Evacuees to the district came mainly from Liverpool and the West Riding
towns of Leeds and Bradford. They were organised by the WVS, Mrs Fell
from Otterburn being the local Billeting Officer for the area.
Some children were billeted alone without their mothers, which must have
been a pretty terrifying experience, but others came as families, such
as the Hoare family from Liverpool, who lived with Mr and Mrs Barratt
at Southview Cafe, Malham (now the Post Office), along with Pauline Harris,
a friend of Barbara Hoare. (Read Barbara
Hoare's wartime memories of Malham)
The Hoare children evacuated from Liverpool to Malham.
Back- Nick and Barbara, front Annetta and Noel .
Some found it difficult to settle and only stayed a short time, deciding
to take their chances with the bombing raids rather than be separated
from the life they knew. But for the ones who did stay any length of time,
it proved to be a fascinating new way of life.
The children of school age mainly attended Kirkby Malham or Airton schools
and generally integrated well. However, Dorothy Ingham remembers a group
turning up from Settle Station to Malham Moor School just for a few days
before being moved on to the Settle area.
Two stayed at Miss Hillarys Cottage, two with Mrs Lister and two
with Mrs Wood, next to the Gamekeepers Cottage, all on the Malham
Recently, a man from near Worthing made enquiries in Settle trying to
trace where he had been billeted as an evacuee. He remembered a lake
and being taught by a lady who came to school on a pony. With some detective
work, he was put in touch with Edith Carr who worked out the lake
must have been Malham Tarn, and the teacher Doris Carr who did indeed
travel to Malham Moor School by pony.
Perhaps he was one of the children Dorothy remembers, as within a few
days he had been moved to the Settle area.
Some families did not arrive in the Dale until they had lost their homes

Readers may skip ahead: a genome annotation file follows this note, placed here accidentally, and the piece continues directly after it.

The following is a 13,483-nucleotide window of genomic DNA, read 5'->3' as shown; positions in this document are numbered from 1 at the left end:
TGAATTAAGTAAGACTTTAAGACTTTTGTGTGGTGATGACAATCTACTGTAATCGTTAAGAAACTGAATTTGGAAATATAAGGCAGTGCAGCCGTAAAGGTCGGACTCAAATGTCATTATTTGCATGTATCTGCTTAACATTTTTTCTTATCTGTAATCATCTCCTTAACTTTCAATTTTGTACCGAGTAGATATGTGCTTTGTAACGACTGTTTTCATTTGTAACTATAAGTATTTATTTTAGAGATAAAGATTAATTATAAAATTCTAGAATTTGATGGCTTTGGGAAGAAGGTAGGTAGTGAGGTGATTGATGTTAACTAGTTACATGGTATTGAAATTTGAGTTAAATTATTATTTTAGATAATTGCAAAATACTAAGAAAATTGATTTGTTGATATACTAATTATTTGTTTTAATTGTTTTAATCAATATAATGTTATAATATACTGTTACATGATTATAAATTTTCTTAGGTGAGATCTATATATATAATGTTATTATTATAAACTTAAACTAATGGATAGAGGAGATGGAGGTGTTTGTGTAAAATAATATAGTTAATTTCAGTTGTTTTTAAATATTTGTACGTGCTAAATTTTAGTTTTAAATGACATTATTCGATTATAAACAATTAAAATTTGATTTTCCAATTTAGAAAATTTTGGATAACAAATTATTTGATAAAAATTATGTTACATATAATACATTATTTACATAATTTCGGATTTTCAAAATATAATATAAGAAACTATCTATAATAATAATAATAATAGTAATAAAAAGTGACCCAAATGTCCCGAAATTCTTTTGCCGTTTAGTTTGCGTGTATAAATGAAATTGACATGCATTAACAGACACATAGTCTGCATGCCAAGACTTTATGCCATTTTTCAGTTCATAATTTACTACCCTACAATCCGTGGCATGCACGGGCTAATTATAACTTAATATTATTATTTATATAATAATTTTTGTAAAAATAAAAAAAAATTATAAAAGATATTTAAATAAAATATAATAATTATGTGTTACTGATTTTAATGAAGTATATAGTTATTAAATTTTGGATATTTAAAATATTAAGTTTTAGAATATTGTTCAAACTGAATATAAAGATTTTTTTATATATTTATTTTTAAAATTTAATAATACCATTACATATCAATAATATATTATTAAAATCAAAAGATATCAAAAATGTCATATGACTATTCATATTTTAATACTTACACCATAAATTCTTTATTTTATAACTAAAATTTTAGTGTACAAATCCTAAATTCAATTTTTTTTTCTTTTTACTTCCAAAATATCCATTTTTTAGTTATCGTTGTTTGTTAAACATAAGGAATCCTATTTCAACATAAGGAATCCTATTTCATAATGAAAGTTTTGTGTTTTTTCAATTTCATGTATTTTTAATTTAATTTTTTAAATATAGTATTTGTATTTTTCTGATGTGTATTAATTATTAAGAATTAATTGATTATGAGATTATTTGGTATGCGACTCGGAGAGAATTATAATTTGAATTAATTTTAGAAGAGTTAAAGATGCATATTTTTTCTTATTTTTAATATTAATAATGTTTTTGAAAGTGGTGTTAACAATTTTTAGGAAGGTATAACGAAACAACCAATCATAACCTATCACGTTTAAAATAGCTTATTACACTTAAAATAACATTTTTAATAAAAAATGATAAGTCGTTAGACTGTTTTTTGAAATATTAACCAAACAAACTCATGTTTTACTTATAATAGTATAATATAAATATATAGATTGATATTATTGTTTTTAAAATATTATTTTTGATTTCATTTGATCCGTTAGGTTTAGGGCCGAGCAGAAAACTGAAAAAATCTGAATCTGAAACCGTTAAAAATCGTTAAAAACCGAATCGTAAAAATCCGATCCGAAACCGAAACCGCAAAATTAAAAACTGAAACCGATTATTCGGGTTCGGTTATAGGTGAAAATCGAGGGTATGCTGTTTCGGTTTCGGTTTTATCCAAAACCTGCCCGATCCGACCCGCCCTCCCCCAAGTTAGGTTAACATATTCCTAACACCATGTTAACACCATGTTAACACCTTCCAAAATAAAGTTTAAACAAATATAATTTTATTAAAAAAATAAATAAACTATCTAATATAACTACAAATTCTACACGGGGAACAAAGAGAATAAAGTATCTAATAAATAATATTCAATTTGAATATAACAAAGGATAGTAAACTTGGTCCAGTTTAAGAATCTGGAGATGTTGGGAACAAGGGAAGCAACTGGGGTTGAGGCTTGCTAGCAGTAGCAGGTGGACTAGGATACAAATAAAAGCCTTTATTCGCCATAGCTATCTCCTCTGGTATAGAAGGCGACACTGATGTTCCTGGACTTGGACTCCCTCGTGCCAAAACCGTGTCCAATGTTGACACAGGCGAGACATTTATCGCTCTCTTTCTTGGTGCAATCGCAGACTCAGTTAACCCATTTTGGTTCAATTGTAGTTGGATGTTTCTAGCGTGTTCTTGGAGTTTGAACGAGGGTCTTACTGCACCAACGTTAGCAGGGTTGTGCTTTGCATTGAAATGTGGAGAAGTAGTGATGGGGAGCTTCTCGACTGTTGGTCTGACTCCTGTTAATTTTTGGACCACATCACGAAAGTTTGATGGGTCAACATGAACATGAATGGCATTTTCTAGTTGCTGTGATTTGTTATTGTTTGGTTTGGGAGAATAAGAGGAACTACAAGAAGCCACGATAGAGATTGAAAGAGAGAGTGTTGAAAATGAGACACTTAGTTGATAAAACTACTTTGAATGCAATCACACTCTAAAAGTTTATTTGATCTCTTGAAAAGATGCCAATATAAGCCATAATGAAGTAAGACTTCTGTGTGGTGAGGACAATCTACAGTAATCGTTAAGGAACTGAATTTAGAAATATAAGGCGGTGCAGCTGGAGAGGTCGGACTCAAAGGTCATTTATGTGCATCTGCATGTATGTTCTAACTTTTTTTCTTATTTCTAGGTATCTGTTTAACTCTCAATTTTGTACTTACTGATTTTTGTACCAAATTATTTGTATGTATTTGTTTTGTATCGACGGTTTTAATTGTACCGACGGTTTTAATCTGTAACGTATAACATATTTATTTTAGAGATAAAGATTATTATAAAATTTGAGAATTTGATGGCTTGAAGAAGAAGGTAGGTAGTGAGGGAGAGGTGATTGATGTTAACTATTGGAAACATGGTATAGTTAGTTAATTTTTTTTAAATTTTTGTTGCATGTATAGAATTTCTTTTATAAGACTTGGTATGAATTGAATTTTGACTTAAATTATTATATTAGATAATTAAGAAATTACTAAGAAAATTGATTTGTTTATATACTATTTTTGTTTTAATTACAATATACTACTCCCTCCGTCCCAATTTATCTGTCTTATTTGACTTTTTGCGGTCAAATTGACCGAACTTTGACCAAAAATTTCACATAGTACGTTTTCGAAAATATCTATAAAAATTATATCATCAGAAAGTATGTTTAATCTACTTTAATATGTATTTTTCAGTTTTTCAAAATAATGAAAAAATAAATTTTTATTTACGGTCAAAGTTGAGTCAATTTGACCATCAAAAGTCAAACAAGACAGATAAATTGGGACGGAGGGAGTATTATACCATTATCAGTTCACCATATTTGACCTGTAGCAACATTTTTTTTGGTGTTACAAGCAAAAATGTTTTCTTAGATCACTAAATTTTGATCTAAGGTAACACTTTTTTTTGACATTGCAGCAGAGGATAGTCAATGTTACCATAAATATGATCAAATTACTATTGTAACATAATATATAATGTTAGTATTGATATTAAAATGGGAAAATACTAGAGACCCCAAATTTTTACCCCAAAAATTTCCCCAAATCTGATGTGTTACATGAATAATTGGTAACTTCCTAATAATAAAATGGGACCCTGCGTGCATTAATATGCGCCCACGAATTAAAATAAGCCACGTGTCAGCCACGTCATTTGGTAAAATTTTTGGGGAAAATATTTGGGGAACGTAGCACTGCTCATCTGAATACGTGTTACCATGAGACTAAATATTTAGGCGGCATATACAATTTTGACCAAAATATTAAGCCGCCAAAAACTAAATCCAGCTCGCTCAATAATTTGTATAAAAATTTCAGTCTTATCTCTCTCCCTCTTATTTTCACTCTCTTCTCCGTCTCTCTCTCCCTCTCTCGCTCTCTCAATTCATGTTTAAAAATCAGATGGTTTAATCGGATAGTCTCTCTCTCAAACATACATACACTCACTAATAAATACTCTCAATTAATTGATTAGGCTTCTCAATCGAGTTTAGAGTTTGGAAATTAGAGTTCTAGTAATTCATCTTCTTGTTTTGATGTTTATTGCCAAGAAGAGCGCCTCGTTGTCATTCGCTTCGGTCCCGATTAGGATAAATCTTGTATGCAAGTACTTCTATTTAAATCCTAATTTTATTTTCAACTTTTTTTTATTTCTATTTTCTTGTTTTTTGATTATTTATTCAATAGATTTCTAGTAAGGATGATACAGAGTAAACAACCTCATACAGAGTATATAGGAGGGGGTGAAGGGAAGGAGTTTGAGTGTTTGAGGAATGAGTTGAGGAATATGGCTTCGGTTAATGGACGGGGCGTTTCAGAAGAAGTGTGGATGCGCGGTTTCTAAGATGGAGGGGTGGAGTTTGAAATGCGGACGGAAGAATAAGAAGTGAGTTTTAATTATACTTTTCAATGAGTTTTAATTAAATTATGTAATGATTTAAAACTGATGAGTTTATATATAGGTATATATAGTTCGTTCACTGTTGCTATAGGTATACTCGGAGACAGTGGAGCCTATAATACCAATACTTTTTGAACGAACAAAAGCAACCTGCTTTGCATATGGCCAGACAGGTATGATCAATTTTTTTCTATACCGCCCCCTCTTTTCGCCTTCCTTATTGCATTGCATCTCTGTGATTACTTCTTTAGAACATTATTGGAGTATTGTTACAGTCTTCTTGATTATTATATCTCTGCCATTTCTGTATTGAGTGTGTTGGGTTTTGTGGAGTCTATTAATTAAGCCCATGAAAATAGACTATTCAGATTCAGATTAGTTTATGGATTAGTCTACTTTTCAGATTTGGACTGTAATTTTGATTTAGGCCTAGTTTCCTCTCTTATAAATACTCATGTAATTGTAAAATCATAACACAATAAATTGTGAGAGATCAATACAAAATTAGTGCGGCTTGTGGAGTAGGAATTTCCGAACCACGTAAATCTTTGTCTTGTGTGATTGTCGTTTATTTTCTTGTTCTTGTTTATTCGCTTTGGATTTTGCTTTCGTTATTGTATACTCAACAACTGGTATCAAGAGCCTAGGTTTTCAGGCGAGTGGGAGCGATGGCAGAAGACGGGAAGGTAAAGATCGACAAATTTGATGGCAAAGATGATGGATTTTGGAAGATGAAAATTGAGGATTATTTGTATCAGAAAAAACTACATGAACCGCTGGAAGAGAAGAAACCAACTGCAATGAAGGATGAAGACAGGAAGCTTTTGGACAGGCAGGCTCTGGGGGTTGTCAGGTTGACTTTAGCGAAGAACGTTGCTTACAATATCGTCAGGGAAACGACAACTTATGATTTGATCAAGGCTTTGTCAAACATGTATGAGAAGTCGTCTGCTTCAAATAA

through bombing. Two such families, the Kelbricks and the Baillies from
Liverpool, took up residence in Airton Meeting House which had been converted
by Friends War Relief for the purpose, with Arnold and Phyllis Waterfall
Click to read the full Society of Friends appeal.
The Meeting House had been partitioned to give a downstairs bedroom and
a bedroom in the gallery, with the Womens Meeting room as a sitting
room and the stable converted to a kitchen cum dining room, plus two lavatories.
Phyllis did all the cooking although Arnold recalled that the evacuees
did not like the idea of eating a crop of mushrooms which he had found
growing on the muck heap at Kirksyke where he worked for Roger Wright.
Consequently the young nettles served up by Phyllis in spring were presented
as spinach not nettles!
The children came to love the countryside despite the strangeness of it
when they first arrived. One had asked Arnold when he first saw cow claps
in a field, Havent they got a lavatory? Barbara Purcell
(Hoare) remembers having wonderful times playing in a hay barn and helping
with haytime, but being very wary of cows which were so BIG. She also
has happy memories of sledging on a sledge made for the children by the
blacksmith in Malham.
There were obviously problems for the evacuees. Some of the accommodation
was very cramped, such as the rooms the Hoare family occupied at South
View. They had one room downstairs and a bedroom for Mrs Hoare and the
five children. Barbara also recalls that their father missed them, so
much so that they returned to Liverpool in about 1943 despite the fact
that there were still bombing raids on the city.
But all in all, despite these problems, most evacuees seemed to have enjoyed
their period of time in the Dale and some such as Barbara Purcell, her
sister and one of her brothers, and the gentleman from Worthing have returned
on nostalgia trips.